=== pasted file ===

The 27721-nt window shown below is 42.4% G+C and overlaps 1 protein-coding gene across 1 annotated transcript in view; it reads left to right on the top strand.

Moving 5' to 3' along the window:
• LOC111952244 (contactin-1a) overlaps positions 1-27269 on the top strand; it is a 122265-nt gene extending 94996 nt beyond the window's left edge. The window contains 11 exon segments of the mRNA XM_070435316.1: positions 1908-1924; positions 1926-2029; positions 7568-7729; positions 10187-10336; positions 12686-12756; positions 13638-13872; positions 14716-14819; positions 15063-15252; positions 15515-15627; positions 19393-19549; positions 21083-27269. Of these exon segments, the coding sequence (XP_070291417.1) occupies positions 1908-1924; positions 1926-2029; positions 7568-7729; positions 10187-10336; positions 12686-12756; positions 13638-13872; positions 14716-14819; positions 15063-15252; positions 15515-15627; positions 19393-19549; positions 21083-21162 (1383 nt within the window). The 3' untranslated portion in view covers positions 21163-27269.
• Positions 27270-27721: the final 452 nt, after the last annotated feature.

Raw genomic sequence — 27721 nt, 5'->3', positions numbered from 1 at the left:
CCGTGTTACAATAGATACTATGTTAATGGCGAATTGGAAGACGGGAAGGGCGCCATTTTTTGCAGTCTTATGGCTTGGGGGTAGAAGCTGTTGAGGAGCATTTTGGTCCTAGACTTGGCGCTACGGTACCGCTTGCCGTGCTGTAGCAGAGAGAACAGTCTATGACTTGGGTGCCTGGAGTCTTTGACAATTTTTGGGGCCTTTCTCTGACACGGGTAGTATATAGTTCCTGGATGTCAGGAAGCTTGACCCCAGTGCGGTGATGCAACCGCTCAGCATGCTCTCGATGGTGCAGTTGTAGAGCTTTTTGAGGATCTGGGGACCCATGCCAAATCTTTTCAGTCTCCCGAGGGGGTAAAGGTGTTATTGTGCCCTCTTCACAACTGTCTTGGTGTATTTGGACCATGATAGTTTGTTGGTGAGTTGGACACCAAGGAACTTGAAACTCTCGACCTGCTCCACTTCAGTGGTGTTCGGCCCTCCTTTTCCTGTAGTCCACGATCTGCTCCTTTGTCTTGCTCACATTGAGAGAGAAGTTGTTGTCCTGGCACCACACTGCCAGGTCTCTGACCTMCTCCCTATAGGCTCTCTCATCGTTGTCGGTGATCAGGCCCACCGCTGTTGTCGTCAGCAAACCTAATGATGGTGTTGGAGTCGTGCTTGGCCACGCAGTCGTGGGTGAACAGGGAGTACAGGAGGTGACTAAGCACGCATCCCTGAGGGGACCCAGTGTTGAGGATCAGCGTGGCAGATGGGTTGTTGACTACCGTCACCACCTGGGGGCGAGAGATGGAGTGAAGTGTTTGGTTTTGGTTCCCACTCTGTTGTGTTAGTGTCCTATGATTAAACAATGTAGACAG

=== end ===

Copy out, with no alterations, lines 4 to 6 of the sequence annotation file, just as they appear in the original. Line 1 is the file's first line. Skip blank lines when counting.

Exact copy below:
• Positions 27270-27721: the final 452 nt, after the last annotated feature.

Raw genomic sequence — 27721 nt, 5'->3', positions numbered from 1 at the left:
CCGTGTTACAATAGATACTATGTTAATGGCGAATTGGAAGACGGGAAGGGCGCCATTTTTTGCAGTCTTATGGCTTGGGGGTAGAAGCTGTTGAGGAGCATTTTGGTCCTAGACTTGGCGCTACGGTACCGCTTGCCGTGCTGTAGCAGAGAGAACAGTCTATGACTTGGGTGCCTGGAGTCTTTGACAATTTTTGGGGCCTTTCTCTGACACGGGTAGTATATAGTTCCTGGATGTCAGGAAGCTTGACCCCAGTGCGGTGATGCAACCGCTCAGCATGCTCTCGATGGTGCAGTTGTAGAGCTTTTTGAGGATCTGGGGACCCATGCCAAATCTTTTCAGTCTCCCGAGGGGGTAAAGGTGTTATTGTGCCCTCTTCACAACTGTCTTGGTGTATTTGGACCATGATAGTTTGTTGGTGAGTTGGACACCAAGGAACTTGAAACTCTCGACCTGCTCCACTTCAGTGGTGTTCGGCCCTCCTTTTCCTGTAGTCCACGATCTGCTCCTTTGTCTTGCTCACATTGAGAGAGAAGTTGTTGTCCTGGCACCACACTGCCAGGTCTCTGACCTMCTCCCTATAGGCTCTCTCATCGTTGTCGGTGATCAGGCCCACCGCTGTTGTCGTCAGCAAACCTAATGATGGTGTTGGAGTCGTGCTTGGCCACGCAGTCGTGGGTGAACAGGGAGTACAGGAGGTGACTAAGCACGCATCCCTGAGGGGACCCAGTGTTGAGGATCAGCGTGGCAGATGGGTTGTTGACTACCGTCACCACCTGGGGGCGAGAGATGGAGTGAAGTGTTTGGTTTTGGTTCCCACTCTGTTGTGTTAGTGTCCTATGATTAAACAATGTAGACAG